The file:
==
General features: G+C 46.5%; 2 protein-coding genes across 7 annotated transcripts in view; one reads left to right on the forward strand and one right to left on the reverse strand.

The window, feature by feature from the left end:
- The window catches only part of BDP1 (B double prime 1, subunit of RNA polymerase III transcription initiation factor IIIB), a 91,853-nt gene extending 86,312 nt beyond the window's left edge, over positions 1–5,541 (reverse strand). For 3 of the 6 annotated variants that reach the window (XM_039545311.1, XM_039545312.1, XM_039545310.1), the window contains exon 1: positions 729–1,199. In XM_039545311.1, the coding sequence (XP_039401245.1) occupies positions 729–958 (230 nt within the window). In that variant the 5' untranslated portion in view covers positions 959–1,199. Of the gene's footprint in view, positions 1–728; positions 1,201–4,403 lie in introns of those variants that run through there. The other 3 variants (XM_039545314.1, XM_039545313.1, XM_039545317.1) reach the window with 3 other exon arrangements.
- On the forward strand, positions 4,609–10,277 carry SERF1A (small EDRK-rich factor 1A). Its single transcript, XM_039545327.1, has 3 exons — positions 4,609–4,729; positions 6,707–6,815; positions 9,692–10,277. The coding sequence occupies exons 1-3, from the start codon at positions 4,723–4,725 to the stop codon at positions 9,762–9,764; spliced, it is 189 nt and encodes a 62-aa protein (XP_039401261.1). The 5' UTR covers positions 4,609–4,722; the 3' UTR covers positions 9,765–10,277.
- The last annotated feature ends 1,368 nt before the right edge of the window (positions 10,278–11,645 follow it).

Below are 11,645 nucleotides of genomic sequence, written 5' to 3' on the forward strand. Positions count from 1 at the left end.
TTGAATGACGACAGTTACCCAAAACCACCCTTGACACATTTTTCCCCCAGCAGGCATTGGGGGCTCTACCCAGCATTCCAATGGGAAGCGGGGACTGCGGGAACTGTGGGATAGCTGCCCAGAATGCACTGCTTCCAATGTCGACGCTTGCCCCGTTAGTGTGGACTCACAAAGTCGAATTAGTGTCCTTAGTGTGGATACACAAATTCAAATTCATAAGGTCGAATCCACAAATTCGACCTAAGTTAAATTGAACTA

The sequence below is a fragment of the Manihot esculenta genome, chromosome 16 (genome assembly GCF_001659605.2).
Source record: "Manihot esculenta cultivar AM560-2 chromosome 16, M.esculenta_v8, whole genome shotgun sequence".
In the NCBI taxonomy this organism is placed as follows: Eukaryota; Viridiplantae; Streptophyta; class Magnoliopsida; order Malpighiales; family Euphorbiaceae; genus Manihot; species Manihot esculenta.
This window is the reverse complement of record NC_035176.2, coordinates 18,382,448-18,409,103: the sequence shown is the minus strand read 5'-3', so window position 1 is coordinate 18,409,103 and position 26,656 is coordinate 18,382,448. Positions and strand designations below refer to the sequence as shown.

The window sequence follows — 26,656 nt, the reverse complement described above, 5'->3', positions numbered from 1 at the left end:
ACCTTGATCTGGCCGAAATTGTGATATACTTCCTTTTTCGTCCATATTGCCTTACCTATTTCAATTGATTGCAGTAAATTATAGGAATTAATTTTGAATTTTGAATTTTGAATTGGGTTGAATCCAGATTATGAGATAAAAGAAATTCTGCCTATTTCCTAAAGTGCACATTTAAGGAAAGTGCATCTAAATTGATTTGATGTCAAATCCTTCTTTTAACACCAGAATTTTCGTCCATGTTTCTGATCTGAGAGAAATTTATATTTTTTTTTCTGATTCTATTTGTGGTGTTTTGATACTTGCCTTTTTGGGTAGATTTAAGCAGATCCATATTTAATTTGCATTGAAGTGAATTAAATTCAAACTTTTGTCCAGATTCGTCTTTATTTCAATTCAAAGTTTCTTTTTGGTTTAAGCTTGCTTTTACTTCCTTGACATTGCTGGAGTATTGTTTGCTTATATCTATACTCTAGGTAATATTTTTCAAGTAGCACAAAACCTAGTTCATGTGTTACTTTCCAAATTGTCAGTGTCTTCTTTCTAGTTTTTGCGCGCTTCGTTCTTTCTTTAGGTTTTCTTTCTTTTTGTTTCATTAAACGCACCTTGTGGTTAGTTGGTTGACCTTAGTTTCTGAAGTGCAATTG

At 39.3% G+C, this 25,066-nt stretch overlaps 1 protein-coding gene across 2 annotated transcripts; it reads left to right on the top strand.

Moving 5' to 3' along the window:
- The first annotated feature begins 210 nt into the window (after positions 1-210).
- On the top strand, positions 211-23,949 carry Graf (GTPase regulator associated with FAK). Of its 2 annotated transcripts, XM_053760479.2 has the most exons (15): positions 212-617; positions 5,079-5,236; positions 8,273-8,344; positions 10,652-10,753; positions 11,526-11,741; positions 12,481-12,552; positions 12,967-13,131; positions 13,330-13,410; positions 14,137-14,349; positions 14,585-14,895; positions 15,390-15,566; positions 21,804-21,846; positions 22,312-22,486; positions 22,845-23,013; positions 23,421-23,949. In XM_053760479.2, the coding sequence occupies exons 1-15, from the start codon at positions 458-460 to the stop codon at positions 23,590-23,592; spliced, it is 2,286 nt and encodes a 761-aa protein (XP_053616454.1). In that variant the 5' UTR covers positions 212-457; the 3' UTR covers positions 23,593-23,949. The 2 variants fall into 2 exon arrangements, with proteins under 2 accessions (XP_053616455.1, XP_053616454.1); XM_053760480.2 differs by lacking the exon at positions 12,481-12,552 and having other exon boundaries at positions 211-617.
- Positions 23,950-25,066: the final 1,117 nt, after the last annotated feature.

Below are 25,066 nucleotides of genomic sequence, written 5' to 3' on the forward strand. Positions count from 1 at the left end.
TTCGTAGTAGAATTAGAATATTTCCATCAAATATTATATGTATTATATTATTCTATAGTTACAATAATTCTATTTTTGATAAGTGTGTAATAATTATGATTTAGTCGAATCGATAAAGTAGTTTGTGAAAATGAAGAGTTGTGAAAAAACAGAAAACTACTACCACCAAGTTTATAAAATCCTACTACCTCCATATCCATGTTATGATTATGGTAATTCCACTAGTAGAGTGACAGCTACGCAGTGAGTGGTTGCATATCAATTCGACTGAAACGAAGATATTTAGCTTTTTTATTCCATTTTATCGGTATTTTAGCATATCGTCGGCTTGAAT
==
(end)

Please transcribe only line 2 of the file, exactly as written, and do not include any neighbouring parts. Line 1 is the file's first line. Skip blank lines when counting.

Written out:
The window, feature by feature from the left end: